Trump Bet On Special Master May Be Paying Off ... For The Prosecutors
File:Marine One at Mar-a-Lago (33638029748) (cropped).jpg ...

Last week, after hack Judge Aileen Cannon did Trump a solid and agreed to appoint a special master to sort through the evidence seized from Mar-a-Lago on August 8, Donald Trump's lawyers proposed two candidates for the job. The first was a Republican stalwart with longstanding ties to Trump's lawyers, who happens to be married to a judge appointed to the Eleventh Circuit by Trump himself. In other words, no fucking way. The second proposed candidate was Judge Raymond Dearie, highly respected jurist from the Eastern District of New York, which left observers scratching their heads, since there was nothing obviously wrong with him.

Maggie Haberman suggested that Dearie's reputation for being thorough to the point of sluggishness might have appealed to Team Trump, whose main goal is to drag this shit out forever. Over at Axios, Jonathan Swan and Sophia Cai write that Trumpworld likes — or liked — Judge Dearie because of his former position on the Foreign Intelligence Surveillance Act (FISA) court, where he approved the warrants for Trump lackey Carter Page which were later criticized by the Inspector General. This apparently left Trump's minions with the impression that Dearie harbored deep distrust of the FBI, and could be counted on to treat all government representations skeptically. Which does sound like just the kind of Newsmax/OAN theory that Trump's doofuses would talk themselves into. But to anyone who hasn't been all the way up the ass end of the wingnutosphere smelling each other's farts, it lacks something in the way of credibility. Do they really think that a Reagan appointee whom Chief Justice John Roberts placed on the FISA court is uncomfortable with the exercise of government authority? Seriously?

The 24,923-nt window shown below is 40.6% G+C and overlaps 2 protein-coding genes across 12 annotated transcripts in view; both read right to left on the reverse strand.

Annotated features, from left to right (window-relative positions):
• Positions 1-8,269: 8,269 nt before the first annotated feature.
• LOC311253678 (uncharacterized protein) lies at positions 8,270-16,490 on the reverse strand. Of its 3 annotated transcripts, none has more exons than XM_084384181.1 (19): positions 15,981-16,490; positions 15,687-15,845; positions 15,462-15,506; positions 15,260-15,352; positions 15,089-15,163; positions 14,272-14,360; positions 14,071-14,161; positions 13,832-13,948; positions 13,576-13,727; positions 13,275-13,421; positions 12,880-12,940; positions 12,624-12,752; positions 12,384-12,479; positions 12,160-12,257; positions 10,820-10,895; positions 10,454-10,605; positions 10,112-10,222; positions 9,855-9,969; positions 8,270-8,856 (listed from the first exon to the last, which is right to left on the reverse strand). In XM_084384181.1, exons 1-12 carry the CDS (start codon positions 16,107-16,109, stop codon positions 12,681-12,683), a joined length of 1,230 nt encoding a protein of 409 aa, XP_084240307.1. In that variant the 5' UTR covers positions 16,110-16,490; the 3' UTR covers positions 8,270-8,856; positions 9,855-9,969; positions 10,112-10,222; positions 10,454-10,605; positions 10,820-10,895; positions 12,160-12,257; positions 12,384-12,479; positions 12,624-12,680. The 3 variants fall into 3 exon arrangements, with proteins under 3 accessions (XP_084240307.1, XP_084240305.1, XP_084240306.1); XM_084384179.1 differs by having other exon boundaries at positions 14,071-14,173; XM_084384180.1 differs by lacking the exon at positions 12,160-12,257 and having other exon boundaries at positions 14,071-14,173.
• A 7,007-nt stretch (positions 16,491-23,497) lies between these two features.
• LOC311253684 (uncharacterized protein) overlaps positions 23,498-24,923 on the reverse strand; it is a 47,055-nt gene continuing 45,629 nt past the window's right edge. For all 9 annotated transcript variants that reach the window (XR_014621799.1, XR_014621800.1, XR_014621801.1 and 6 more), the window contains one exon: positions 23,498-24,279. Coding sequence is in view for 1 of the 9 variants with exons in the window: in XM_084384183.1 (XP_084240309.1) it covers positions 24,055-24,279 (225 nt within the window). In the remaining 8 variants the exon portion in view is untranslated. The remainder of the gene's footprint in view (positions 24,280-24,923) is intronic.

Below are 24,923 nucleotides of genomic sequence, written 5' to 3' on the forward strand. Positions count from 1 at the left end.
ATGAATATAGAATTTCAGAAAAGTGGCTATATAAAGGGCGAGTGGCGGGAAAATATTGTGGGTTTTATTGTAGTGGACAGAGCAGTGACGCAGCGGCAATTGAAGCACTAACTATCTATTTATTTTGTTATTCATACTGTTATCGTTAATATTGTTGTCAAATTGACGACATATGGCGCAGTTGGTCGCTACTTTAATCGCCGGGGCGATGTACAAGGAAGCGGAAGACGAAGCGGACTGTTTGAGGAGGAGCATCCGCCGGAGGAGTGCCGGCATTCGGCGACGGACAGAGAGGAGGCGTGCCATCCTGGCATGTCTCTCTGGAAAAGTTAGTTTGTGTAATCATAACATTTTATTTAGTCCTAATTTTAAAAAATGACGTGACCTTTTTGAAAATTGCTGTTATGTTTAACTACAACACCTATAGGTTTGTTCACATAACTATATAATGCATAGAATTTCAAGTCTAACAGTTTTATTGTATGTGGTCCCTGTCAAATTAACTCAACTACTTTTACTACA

In the event, Judge Cannon appointed Judge Dearie special master, and now Trump is stuck with him.

As his first order of business, Judge Dearie summoned the parties to his courtroom at 2 p.m. today with the instruction that they submit their proposed workflow, i.e. how they want this all to go down, and answer a few questions from a memo that wasn't placed on the public docket.